We participate in the monthly Macro Markets’ survey of the Case-Shiller housing price index and the June results are online as of today, see the press release link here.  The consensus projection is slightly more pessimistic than our forecast on housing prices.

Comments about this month’s survey: First, the consensus as measured by this survey is more pessimistic this month than last month, especially for 2010. This month, 56% percent of the panelists are projecting negative 2010 home price growth, up from 40% last month. The other interesting about the results is the dispersion of opinion across panelists. The difference between the most optimistic and most pessimistic projections imply a difference of roughly $14 trillion in United States real estate value by the end of 2014. The resulting impact of this difference on macroeconomic forecasts of GDP, consumption, housing starts, and many other key indicators would be large. Finally, a back-of-the-envelope calculation from the chart provided in the press release link above shows that at the height of the bubble in 2006 the average United States home was over-valued by about $65,000. It is likely that the average California home, especially single-family home, was over-valued by more than the U.S. average.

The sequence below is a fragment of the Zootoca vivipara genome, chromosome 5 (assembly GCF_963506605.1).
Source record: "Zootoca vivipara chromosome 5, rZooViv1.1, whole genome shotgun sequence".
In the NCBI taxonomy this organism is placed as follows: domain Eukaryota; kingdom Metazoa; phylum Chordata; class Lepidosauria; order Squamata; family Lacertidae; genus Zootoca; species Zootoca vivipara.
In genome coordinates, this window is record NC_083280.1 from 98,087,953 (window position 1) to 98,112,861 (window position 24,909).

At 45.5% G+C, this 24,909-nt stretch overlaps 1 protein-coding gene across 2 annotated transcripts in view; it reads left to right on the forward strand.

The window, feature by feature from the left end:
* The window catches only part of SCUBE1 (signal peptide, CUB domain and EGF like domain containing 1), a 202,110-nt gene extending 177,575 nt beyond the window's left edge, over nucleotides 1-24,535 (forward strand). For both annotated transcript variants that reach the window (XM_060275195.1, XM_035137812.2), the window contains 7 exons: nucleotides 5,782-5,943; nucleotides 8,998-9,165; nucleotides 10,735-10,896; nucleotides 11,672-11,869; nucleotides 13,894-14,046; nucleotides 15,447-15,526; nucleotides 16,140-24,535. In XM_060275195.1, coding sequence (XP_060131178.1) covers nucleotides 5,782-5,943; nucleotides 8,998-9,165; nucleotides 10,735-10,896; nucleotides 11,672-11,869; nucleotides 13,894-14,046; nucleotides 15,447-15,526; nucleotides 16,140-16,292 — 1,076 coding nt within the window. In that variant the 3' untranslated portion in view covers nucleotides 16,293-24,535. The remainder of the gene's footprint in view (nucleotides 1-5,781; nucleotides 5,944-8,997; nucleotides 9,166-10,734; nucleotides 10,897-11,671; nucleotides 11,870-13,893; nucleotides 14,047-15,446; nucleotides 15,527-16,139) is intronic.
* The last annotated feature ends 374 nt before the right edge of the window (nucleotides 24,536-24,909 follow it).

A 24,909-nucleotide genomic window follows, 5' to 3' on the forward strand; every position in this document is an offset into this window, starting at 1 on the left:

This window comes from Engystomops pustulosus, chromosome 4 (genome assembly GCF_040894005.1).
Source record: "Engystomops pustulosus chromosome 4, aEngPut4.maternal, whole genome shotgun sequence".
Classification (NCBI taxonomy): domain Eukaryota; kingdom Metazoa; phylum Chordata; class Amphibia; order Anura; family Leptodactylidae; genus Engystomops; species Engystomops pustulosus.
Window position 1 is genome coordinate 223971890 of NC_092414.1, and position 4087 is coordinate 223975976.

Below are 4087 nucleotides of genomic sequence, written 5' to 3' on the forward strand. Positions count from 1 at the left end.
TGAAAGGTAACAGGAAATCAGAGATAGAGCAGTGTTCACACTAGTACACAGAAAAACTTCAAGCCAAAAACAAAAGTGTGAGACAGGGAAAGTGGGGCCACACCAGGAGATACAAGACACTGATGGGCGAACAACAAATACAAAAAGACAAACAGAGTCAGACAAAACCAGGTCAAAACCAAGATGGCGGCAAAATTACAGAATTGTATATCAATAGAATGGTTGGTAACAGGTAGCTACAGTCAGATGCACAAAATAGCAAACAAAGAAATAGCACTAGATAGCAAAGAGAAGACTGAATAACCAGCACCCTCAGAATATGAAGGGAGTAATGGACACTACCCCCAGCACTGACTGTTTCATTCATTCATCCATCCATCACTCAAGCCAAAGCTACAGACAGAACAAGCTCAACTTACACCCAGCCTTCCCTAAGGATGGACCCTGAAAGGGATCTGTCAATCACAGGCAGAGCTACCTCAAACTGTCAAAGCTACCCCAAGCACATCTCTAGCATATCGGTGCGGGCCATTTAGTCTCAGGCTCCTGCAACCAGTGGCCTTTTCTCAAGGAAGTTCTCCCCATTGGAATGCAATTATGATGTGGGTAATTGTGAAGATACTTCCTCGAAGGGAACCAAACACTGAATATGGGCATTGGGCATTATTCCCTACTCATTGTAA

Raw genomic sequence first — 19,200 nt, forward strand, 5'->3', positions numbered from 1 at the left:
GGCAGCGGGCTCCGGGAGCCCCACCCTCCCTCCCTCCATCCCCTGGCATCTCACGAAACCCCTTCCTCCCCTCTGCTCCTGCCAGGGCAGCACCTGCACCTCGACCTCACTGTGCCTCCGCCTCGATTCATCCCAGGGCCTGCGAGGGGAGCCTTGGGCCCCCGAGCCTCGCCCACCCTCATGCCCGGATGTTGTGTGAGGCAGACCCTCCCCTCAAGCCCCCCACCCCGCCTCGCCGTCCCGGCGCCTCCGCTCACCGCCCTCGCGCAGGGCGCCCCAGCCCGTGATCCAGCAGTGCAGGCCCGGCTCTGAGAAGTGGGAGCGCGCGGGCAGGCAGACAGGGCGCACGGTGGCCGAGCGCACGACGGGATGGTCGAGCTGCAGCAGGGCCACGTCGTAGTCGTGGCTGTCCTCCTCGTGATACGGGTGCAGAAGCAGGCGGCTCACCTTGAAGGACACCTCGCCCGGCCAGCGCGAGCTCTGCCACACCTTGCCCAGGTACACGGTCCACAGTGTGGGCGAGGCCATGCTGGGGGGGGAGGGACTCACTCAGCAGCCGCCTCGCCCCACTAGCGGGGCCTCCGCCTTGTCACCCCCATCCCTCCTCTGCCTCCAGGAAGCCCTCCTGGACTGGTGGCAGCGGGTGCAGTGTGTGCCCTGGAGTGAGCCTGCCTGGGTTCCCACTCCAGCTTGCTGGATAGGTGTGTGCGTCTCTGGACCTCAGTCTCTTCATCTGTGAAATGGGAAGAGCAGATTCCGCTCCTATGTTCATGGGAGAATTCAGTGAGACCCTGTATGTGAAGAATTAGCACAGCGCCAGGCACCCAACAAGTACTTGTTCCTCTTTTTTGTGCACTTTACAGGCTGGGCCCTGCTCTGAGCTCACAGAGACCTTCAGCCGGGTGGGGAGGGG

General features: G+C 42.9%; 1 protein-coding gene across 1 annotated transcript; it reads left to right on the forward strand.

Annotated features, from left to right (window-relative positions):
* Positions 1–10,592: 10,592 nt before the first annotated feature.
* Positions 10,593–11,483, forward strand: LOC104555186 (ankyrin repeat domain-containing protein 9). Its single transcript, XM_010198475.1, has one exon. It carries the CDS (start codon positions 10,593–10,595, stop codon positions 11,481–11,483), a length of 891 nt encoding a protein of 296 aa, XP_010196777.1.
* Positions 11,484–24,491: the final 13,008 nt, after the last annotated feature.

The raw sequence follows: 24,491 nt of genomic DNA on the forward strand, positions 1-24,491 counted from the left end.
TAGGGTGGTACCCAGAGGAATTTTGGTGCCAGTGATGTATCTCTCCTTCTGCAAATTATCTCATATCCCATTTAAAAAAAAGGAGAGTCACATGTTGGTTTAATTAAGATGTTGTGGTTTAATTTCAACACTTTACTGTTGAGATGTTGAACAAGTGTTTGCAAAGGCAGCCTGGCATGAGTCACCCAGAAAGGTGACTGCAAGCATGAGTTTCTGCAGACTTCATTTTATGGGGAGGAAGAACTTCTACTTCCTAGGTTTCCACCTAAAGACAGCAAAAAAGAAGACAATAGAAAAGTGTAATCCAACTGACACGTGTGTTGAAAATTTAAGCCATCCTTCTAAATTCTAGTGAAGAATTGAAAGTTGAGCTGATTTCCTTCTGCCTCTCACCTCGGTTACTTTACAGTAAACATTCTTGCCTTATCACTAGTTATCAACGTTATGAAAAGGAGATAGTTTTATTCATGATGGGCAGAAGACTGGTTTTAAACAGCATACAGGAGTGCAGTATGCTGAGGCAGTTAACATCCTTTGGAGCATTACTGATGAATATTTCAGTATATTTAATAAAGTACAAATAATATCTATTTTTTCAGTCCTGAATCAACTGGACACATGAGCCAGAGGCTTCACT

Regarding forecasts of the United States, California, and Oregon economies: I find it interesting that, on average, our competitors are slightly pessimistic relative to us with respect to the housing price outlook, but noticeably more optimistic than us on economic growth. They must believe that households and firms will be happy to spend this year despite the fact that housing is not likely to recover. We disagree with this, believing that a sustained recovery will require more improvement in the housing market.